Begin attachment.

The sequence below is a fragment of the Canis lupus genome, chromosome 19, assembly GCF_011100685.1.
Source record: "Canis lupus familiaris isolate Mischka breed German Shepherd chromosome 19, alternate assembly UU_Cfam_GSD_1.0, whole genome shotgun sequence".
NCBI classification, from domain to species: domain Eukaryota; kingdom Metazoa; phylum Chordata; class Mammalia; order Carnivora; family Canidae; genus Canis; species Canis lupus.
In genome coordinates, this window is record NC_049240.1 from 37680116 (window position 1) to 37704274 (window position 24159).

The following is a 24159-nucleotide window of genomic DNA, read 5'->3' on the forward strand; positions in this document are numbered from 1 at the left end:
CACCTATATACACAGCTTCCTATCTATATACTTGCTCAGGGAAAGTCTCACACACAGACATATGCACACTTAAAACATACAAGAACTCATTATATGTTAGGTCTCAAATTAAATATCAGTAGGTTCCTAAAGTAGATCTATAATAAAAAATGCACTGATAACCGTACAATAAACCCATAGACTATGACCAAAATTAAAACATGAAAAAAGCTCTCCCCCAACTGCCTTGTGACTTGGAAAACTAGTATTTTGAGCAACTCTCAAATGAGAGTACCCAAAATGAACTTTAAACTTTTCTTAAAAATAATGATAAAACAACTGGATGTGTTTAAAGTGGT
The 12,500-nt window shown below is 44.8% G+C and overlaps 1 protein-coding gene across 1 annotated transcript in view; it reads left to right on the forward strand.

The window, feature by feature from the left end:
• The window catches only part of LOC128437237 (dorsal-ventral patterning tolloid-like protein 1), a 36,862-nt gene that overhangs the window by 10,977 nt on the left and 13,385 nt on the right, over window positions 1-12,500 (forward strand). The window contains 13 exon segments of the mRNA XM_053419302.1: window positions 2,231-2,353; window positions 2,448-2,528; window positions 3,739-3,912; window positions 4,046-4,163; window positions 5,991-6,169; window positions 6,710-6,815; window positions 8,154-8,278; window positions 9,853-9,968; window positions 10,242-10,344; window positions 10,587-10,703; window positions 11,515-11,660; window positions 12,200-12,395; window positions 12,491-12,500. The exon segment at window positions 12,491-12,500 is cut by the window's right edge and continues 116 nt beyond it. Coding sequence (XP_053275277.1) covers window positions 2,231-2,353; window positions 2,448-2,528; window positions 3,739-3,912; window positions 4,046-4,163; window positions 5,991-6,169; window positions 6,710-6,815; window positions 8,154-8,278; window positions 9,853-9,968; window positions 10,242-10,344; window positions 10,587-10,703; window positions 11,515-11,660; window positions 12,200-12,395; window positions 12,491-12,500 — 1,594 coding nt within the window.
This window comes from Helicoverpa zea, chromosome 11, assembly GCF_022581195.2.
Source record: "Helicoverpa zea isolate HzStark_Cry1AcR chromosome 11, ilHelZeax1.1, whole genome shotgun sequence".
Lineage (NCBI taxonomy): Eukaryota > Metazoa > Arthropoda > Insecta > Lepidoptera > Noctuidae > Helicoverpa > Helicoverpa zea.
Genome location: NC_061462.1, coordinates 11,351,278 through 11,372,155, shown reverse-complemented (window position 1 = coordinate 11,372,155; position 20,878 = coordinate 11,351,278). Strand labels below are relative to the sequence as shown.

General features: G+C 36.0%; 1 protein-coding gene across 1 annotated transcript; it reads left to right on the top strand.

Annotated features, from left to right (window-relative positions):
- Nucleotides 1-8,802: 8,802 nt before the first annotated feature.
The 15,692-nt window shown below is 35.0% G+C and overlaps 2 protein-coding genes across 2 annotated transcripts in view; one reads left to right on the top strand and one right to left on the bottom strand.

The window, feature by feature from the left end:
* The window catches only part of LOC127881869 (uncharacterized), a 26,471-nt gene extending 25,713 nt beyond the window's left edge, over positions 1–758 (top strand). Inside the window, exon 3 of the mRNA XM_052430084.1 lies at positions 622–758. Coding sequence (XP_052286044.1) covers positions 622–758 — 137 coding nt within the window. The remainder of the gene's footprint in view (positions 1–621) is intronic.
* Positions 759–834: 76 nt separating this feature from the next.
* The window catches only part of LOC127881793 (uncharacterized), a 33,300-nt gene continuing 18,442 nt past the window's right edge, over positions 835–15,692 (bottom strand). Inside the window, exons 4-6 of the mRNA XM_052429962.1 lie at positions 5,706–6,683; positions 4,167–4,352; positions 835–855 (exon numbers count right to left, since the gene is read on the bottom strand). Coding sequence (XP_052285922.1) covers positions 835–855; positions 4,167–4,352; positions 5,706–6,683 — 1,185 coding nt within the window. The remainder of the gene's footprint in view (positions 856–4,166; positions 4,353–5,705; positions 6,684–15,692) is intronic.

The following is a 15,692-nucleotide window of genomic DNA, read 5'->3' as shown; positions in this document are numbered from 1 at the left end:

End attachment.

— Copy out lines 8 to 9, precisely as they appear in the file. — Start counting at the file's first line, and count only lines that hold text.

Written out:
The window, feature by feature from the left end:
• The window catches only part of LOC128437237 (dorsal-ventral patterning tolloid-like protein 1), a 36,862-nt gene that overhangs the window by 10,977 nt on the left and 13,385 nt on the right, over window positions 1-12,500 (forward strand). The window contains 13 exon segments of the mRNA XM_053419302.1: window positions 2,231-2,353; window positions 2,448-2,528; window positions 3,739-3,912; window positions 4,046-4,163; window positions 5,991-6,169; window positions 6,710-6,815; window positions 8,154-8,278; window positions 9,853-9,968; window positions 10,242-10,344; window positions 10,587-10,703; window positions 11,515-11,660; window positions 12,200-12,395; window positions 12,491-12,500. The exon segment at window positions 12,491-12,500 is cut by the window's right edge and continues 116 nt beyond it. Coding sequence (XP_053275277.1) covers window positions 2,231-2,353; window positions 2,448-2,528; window positions 3,739-3,912; window positions 4,046-4,163; window positions 5,991-6,169; window positions 6,710-6,815; window positions 8,154-8,278; window positions 9,853-9,968; window positions 10,242-10,344; window positions 10,587-10,703; window positions 11,515-11,660; window positions 12,200-12,395; window positions 12,491-12,500 — 1,594 coding nt within the window.